You will ideally have experience working in an accountancy practice, but those with experience in industry in bookkeeper positions are also encouraged to apply.

Required experience:
> Bookkeeping using Sage and Xero software including:
> Bank reconciliation
> Purchase Ledger
> Sales Ledger
> VAT reconciliation and filing VAT returns
> Journals including Wages Journals
> PAYE and Wages reconciliations
> Factoring experience – some of the bookkeeping clients use factoring
> Familiarisation of filing VAT returns through software now MTD is here (first VAT returns under MTD will have to be filed at the end of July)

Desirable experience:
> Payroll
> Sage Payroll experience/ RTI
> Sage Payroll year end
> Pensions legislation – filing pension returns etc.

The role may involve visiting clients at their premises and sometimes producing management accounts from Sage/Xero.

To register your interest in the position, please call us on 01827 54944 or email your CV with a covering letter to accounts@adamsmoore.com.

If you’re in the building and construction sector, a new change to VAT is coming in October – and we’re here to make sure you’re ready for it. First announced in the Autumn Budget of 2017, a VAT reverse charge for building and construction services will come into play from October 1st 2019 in a bid to prevent criminal attacks on the VAT system within the industry, or ‘missing trader’ fraud; this will be akin to the domestic reverse charge that currently applies to the sale of computer chips and mobile phones.

As a result, when supplying construction services to other VAT-registered businesses, you’ll soon be required to provide a VAT invoice stating that the service is subject to the domestic reverse charge. Recipients must then account for the VAT on that specific supply through a VAT return at the relevant rate (as opposed to paying directly to the supplier); this may be recovered at the same time as input tax.

VAT reverse charge for building and construction services will come into play from October 1st 2019.

Who will the changes affect?

While the industry can be complex, this change will broadly affect up to 150,000 UK taxable building and construction businesses concerning transactions where the recipient makes an onward supply of the same services; it will only affect supplies at the standard or reduced rates where payments should be reported through the Construction Industry Scheme (CIS). Where exceptions are concerned, the following supplies are not covered by the reverse charge if supplied on their own:

> The drilling or extraction of oil or natural gas

> Extraction of minerals by tunnelling/boring/construction of underground works

> Manufacturing of building or engineering components/equipment, materials, plant or machinery, or delivery of any of these things to site

> Manufacturing of components for systems of heating, lighting, air conditioning, ventilation, power supply, drainage, sanitation, water supply/fire protection, or delivery of any of these things to site

> Professional work of architects or surveyors, or of consultants in building, engineering, interior/exterior decoration, or the laying out of landscape

> The making/installation/repair of artistic works such as sculptures, murals or other works artistic in nature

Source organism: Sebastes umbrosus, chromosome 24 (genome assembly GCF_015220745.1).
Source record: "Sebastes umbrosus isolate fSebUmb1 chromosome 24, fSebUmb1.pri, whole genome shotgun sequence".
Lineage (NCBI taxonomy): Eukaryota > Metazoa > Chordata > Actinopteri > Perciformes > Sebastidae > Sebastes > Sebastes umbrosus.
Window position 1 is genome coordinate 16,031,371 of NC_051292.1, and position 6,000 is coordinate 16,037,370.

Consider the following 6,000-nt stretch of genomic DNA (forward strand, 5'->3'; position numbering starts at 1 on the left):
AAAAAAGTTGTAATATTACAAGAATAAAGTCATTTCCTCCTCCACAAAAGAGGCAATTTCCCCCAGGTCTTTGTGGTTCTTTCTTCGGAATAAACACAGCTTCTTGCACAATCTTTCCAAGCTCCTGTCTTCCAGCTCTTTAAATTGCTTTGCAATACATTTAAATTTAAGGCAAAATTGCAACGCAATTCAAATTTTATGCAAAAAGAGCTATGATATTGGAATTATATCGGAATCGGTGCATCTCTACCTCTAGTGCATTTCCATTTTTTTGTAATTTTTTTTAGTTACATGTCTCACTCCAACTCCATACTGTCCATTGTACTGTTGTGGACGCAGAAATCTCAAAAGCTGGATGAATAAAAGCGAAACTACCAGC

> Sign writing/erecting/installation/repair of signboards and advertisements

> Installation of seating, blinds and shutters

> Installation of security systems including burglar alarms, closed circuit television and public address systems

While the VAT reverse charge won’t take place until October this year, it’s worth considering the potential impact this could have on your business ahead of time.

What impact will this have on my business?

While the VAT reverse charge won’t take place until October this year (with HMRC taking a light-touch approach for the first 6 months and guidance offered throughout), it’s worth considering the potential impact this could have on your business ahead of time. To ensure supplies and purchases are correctly treated moving forward, SMEs will need to update their accounting systems to process these reverse charge supplies. Beyond this key adjustment, HMRC have highlighted a number of potential challenges arising as a result:

> For subcontractors of micro businesses, this change will likely have a direct impact on their cashflow as of October – with VAT no longer chargeable.

> Under the new regulation, the recipient will need to identify the correct VAT treatment of the service provided by another contractor, which can often be tricky to verify.

> To establish whether the reverse charge applies, contractors will have to divulge whether they are at the end of the supply chain to their subcontractor – information which could be commercially sensitive.

> If the customer fails to confirm their ‘end user’ status with the supplier, the recipient will be accountable for the domestic reverse charge. It’s not yet clear whether a penalty would apply for not confirming this status, and whether HMRC would take action.

SMEs will need to update their accounting systems to process these reverse charge supplies.

What are the next steps?

 There’s no time like the present to take action regarding the VAT reverse charge. Construction businesses can start by reviewing supplies previously made to (and received from) other contactors, and whether these will be subject to the new legislation. In addition, the one-off (and ongoing) costs associated with calculating and reporting the reverse charge should be taken into account. Finally, it’s important for SMEs to acknowledge how this change may affect their cash flow due to the fact they will not receive VAT directly from the contractor – if that contractor is not an end user – and how to alleviate this transition.